Create Your Future is a compulsory, full day programme for all First Year students and is unique to the University of Exeter. The programme appears on students’ timetables, and they are emailed about the event in advance. The aim of the day is to stimulate thought about what future career you might want to pursue, and the steps you need to take to help you achieve your goal. Students are expected to attend three live online workshops, and complete online activities independently. These are discipline-specific and tailored to the stage of career planning you are at. During the day, students reflect on their values, motivations, and goals, learn what employers are looking for and cover important topics such as commercial awareness. Additionally, students are introduced to the support available from the Career Zone. Upon completing the programme, students should have a clearer idea about how to achieve their career aims and where they can find support if needed.

“The aim of the day is to stimulate thought about what future career you might want to pursue, and the steps you need to take to help you achieve your goal.”

What is Create Your Future like?

As I am a Second Year student, I completed the Psychology Create Your Future day back in October 2020. I remember feeling apprehensive when I saw the event on my timetable as thinking about my future career, when I had only just started University, felt like a massive and unnecessary step. However, as explained by the Create Your Future team, this is to give us time to explore lots of career options, and develop the skills needed for those careers. Once I started the online activities, I was glad that this was the case. It became clear that I needed a lot more work experience! This is because I learnt that for every skill an employer looks for, you need to provide evidence for having that skill. By completing the online activities, I was able to see which skills I had not yet developed through work experience.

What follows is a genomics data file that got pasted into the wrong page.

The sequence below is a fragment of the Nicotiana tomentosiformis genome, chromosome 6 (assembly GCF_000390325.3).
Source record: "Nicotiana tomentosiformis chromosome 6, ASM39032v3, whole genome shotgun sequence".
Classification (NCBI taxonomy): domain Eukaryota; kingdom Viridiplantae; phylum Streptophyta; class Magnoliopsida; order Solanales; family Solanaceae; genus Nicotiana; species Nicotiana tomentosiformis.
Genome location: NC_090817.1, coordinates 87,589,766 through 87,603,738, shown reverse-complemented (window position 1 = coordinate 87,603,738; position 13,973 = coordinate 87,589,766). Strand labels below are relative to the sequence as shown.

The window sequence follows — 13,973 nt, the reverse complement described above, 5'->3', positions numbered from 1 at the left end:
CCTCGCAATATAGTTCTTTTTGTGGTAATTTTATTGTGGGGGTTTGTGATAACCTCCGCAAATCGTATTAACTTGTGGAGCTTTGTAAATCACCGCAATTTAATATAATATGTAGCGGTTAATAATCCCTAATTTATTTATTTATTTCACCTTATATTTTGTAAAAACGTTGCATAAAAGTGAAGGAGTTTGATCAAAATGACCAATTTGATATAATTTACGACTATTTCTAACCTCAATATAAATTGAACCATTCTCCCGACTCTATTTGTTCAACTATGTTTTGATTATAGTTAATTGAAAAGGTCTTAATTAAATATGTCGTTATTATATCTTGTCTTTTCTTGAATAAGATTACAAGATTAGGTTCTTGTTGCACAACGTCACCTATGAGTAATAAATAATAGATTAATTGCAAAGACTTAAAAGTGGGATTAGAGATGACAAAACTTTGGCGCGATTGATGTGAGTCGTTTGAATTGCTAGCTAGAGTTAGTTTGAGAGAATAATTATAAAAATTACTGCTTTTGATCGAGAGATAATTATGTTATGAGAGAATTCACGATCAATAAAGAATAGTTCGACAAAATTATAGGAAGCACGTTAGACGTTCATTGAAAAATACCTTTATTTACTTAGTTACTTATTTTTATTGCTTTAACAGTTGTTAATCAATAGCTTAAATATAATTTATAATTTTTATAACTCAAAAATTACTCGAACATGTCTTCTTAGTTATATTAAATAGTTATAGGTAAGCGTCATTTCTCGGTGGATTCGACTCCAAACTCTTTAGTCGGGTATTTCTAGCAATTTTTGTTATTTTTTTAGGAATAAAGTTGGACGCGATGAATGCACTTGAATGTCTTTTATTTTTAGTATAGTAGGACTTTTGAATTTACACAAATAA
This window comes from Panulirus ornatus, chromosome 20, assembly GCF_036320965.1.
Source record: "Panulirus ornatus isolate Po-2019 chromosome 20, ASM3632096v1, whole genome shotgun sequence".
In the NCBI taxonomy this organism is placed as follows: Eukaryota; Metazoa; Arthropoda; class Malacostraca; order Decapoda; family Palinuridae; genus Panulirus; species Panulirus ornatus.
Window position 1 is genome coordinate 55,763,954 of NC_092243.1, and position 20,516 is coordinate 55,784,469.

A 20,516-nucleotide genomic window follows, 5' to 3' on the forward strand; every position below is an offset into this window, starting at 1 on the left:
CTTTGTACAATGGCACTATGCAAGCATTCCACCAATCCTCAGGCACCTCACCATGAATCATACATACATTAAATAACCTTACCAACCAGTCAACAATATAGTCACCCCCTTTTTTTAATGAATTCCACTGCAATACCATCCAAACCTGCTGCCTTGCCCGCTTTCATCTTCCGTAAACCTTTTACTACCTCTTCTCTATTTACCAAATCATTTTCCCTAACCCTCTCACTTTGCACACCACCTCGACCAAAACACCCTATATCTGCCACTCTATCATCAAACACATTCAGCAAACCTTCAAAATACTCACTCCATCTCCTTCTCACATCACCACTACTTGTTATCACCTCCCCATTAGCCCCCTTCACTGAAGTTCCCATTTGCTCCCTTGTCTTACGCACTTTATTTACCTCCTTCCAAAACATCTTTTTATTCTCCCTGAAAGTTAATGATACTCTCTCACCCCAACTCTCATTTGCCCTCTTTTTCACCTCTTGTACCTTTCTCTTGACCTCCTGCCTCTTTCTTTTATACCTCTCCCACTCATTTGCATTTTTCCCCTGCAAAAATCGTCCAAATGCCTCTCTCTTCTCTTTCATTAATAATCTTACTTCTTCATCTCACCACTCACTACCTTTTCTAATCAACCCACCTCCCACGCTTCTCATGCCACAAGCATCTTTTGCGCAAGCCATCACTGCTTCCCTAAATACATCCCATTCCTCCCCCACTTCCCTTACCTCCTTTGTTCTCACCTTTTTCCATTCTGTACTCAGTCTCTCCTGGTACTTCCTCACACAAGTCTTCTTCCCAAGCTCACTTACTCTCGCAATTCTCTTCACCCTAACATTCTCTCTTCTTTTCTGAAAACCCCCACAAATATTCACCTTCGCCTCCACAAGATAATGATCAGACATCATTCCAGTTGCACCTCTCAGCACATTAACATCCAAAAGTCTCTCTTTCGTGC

For me, the key underdeveloped skills were basic IT and customer service. Therefore, doing the online activities narrowed my focus as to what kinds of work experience I should look for. I used the Career Zone website to which we were signposted in workshop three, to explore current job vacancies within the University and in the Exeter community. Coincidentally, this led me to see and apply for the job vacancy of Programme Assistant within the Create Your Future team. In this role, I provide practical support for students taking the programme. Therefore, the Create Your Future day was really influential in kick-starting my career planning. The programme made me reflect on how I could become more employable and encouraged me to progress and find work experience.

“The programme made me reflect on how I could become more employable and encouraged me to progress and find work experience.”